How To Move Your Business To The Post-COVID-19 Era?
Scenario Sketching for a Post-COVID-19 world
It is early Q4 2019, you get a call from your manager, director, investors or owners pressing you for the 2020 budgets.
With carefully selected research, you have made estimations, assumptions, and educated guesses as to the expected revenues and costs in the year to come.
However, 2020 doesn’t play out as anybody was able to predict.
Plummeting oil prices, worldwide wildfires, and a global pandemic with over 5.000.000 confirmed cases and over 300.000 deaths worldwide is not something anybody expected.
In these times, it is important to mourn the losses of those who passed away, think about those affected, and do our best to limit the spread of the virus by adhering to the rules and regulations governments put in place.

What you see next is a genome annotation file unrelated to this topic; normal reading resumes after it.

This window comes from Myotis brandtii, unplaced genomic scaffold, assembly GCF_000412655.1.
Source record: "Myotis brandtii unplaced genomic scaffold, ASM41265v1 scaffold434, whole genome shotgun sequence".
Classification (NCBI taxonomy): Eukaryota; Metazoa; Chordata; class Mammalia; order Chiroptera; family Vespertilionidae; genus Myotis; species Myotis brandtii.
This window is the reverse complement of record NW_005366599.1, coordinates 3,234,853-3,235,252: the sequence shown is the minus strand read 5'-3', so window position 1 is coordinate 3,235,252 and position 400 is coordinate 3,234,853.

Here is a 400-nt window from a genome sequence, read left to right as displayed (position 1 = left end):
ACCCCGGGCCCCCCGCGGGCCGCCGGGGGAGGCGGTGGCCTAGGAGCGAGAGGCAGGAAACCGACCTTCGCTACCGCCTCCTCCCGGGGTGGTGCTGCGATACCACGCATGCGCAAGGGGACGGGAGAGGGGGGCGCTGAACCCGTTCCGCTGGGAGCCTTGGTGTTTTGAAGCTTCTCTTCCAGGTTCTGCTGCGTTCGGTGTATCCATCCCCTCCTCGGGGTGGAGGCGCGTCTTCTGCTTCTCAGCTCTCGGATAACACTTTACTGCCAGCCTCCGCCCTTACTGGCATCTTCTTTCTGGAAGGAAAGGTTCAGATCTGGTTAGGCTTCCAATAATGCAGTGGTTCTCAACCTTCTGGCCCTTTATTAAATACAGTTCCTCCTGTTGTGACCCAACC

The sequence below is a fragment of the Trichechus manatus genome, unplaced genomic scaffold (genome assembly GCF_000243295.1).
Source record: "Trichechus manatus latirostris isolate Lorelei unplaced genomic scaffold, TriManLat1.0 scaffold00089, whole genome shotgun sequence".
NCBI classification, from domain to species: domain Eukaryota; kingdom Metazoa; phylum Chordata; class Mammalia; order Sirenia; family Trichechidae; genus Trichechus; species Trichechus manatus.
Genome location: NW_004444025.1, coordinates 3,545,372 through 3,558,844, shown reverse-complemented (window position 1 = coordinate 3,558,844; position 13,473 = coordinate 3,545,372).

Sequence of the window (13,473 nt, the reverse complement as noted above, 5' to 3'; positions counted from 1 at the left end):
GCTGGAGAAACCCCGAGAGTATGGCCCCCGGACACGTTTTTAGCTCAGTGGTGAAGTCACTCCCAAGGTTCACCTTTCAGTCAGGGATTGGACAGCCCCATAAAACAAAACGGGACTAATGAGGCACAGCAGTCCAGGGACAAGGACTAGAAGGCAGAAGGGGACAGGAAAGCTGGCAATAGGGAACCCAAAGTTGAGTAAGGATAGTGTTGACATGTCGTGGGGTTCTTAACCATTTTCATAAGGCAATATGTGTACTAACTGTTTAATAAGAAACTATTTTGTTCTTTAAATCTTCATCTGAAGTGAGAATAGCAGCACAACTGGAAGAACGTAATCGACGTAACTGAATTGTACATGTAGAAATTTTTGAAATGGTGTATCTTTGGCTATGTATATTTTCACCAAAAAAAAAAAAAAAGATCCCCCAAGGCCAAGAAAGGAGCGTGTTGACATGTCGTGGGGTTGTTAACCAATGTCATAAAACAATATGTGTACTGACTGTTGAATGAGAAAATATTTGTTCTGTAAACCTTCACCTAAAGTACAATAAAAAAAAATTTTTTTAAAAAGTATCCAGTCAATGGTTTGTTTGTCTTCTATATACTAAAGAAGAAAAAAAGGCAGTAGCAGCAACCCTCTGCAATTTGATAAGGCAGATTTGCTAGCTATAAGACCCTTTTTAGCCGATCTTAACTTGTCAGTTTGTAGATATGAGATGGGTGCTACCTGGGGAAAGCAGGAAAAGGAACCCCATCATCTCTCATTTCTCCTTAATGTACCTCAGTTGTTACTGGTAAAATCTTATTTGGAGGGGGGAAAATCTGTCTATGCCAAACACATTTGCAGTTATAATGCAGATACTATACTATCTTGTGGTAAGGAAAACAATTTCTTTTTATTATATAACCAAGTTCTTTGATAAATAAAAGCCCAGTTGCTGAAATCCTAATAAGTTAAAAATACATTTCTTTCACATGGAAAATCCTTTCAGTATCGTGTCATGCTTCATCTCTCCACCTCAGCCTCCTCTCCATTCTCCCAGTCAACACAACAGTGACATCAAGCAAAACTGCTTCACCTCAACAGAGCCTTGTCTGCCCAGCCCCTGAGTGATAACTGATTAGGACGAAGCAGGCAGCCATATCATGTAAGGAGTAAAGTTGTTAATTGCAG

That being said, how to return to some form of a normal life is something companies should be thinking about. But with so many variables far outside of the control of management and investors, how can one possibly predict when this will happen, on what scale and which of the changes we have seen over the last months will become a permanent addition to our lives?
Understandably, companies are hesitant to work out plans in detail, especially when day to day activities take up so much time.
While middle management has to allocate all of its time and attention to day to day activities, it comes down to top management to prepare the organization for what is to come.
But how? How can one possibly prepare in unprecedented times, with so many unknown variables and so far out of control?
The answer, in my opinion, is acting…..
So what are companies supposed to do?